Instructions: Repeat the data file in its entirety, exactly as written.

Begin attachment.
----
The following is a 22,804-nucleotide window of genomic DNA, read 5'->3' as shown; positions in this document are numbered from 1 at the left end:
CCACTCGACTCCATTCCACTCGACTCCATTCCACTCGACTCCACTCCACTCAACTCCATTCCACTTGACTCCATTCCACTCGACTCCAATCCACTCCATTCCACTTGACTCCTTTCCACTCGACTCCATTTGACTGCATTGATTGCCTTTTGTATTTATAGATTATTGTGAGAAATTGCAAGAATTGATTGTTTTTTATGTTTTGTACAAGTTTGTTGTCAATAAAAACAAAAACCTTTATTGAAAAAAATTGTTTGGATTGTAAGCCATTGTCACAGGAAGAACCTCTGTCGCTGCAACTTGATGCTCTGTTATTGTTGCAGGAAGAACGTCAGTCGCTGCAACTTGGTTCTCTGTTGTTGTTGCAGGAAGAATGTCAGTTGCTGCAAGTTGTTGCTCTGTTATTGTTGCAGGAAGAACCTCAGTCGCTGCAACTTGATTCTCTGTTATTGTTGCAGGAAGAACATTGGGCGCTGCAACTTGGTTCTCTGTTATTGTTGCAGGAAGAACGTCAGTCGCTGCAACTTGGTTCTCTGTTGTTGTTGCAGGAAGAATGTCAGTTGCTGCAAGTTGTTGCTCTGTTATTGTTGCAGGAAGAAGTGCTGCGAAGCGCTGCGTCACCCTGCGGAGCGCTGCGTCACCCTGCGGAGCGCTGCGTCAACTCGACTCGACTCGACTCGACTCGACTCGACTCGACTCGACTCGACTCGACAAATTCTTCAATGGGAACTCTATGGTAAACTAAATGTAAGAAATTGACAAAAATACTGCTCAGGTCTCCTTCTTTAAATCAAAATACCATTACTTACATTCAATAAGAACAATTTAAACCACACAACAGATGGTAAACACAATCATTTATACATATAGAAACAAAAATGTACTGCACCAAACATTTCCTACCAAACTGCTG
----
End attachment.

The following is a 22,804-nucleotide window of genomic DNA, read 5'->3' as shown; positions in this document are numbered from 1 at the left end:
CCACTCGACTCCATTCCACTCGACTCCATTCCACTCGACTCCACTCCACTCAACTCCATTCCACTTGACTCCATTCCACTCGACTCCAATCCACTCCATTCCACTTGACTCCTTTCCACTCGACTCCATTTGACTGCATTGATTGCCTTTTGTATTTATAGATTATTGTGAGAAATTGCAAGAATTGATTGTTTTTTATGTTTTGTACAAGTTTGTTGTCAATAAAAACAAAAACCTTTATTGAAAAAAATTGTTTGGATTGTAAGCCATTGTCACAGGAAGAACCTCTGTCGCTGCAACTTGATGCTCTGTTATTGTTGCAGGAAGAACGTCAGTCGCTGCAACTTGGTTCTCTGTTGTTGTTGCAGGAAGAATGTCAGTTGCTGCAAGTTGTTGCTCTGTTATTGTTGCAGGAAGAACCTCAGTCGCTGCAACTTGATTCTCTGTTATTGTTGCAGGAAGAACATTGGGCGCTGCAACTTGGTTCTCTGTTATTGTTGCAGGAAGAACGTCAGTCGCTGCAACTTGGTTCTCTGTTGTTGTTGCAGGAAGAATGTCAGTTGCTGCAAGTTGTTGCTCTGTTATTGTTGCAGGAAGAAGTGCTGCGAAGCGCTGCGTCACCCTGCGGAGCGCTGCGTCACCCTGCGGAGCGCTGCGTCAACTCGACTCGACTCGACTCGACTCGACTCGACTCGACTCGACTCGACTCGACAAATTCTTCAATGGGAACTCTATGGTAAACTAAATGTAAGAAATTGACAAAAATACTGCTCAGGTCTCCTTCTTTAAATCAAAATACCATTACTTACATTCAATAAGAACAATTTAAACCACACAACAGATGGTAAACACAATCATTTATACATATAGAAACAAAAATGTACTGCACCAAACATTTCCTACCAAACTGCTG